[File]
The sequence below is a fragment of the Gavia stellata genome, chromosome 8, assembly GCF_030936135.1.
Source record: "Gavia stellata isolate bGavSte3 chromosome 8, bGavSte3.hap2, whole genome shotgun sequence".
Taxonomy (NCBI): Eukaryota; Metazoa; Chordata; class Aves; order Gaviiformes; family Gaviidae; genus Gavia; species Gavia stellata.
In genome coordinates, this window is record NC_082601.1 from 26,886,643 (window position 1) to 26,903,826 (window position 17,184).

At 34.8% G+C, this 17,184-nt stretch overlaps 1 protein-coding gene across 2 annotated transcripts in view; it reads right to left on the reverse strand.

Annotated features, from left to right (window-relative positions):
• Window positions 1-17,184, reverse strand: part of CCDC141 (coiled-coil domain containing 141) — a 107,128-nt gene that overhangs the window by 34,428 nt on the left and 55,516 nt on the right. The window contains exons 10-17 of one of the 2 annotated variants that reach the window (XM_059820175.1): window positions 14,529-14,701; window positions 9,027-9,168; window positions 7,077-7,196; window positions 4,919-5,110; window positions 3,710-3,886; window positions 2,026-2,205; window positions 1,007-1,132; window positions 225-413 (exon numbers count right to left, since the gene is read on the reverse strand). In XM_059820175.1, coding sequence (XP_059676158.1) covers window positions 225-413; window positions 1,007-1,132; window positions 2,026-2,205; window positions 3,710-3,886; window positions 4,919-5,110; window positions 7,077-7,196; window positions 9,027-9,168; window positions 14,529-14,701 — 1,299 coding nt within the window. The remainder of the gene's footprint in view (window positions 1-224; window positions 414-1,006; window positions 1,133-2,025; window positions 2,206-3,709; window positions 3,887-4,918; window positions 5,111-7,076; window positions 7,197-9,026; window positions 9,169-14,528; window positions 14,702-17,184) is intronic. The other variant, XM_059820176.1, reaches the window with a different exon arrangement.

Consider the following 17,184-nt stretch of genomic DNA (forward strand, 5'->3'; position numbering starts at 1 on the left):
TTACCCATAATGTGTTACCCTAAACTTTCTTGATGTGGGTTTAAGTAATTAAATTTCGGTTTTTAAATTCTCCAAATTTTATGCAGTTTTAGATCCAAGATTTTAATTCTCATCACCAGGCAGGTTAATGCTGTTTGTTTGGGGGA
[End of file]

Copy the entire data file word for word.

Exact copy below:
The sequence below is a fragment of the Gavia stellata genome, chromosome 8, assembly GCF_030936135.1.
Source record: "Gavia stellata isolate bGavSte3 chromosome 8, bGavSte3.hap2, whole genome shotgun sequence".
Taxonomy (NCBI): Eukaryota; Metazoa; Chordata; class Aves; order Gaviiformes; family Gaviidae; genus Gavia; species Gavia stellata.
In genome coordinates, this window is record NC_082601.1 from 26,886,643 (window position 1) to 26,903,826 (window position 17,184).

At 34.8% G+C, this 17,184-nt stretch overlaps 1 protein-coding gene across 2 annotated transcripts in view; it reads right to left on the reverse strand.

Annotated features, from left to right (window-relative positions):
• Window positions 1-17,184, reverse strand: part of CCDC141 (coiled-coil domain containing 141) — a 107,128-nt gene that overhangs the window by 34,428 nt on the left and 55,516 nt on the right. The window contains exons 10-17 of one of the 2 annotated variants that reach the window (XM_059820175.1): window positions 14,529-14,701; window positions 9,027-9,168; window positions 7,077-7,196; window positions 4,919-5,110; window positions 3,710-3,886; window positions 2,026-2,205; window positions 1,007-1,132; window positions 225-413 (exon numbers count right to left, since the gene is read on the reverse strand). In XM_059820175.1, coding sequence (XP_059676158.1) covers window positions 225-413; window positions 1,007-1,132; window positions 2,026-2,205; window positions 3,710-3,886; window positions 4,919-5,110; window positions 7,077-7,196; window positions 9,027-9,168; window positions 14,529-14,701 — 1,299 coding nt within the window. The remainder of the gene's footprint in view (window positions 1-224; window positions 414-1,006; window positions 1,133-2,025; window positions 2,206-3,709; window positions 3,887-4,918; window positions 5,111-7,076; window positions 7,197-9,026; window positions 9,169-14,528; window positions 14,702-17,184) is intronic. The other variant, XM_059820176.1, reaches the window with a different exon arrangement.

Consider the following 17,184-nt stretch of genomic DNA (forward strand, 5'->3'; position numbering starts at 1 on the left):
TTACCCATAATGTGTTACCCTAAACTTTCTTGATGTGGGTTTAAGTAATTAAATTTCGGTTTTTAAATTCTCCAAATTTTATGCAGTTTTAGATCCAAGATTTTAATTCTCATCACCAGGCAGGTTAATGCTGTTTGTTTGGGGGA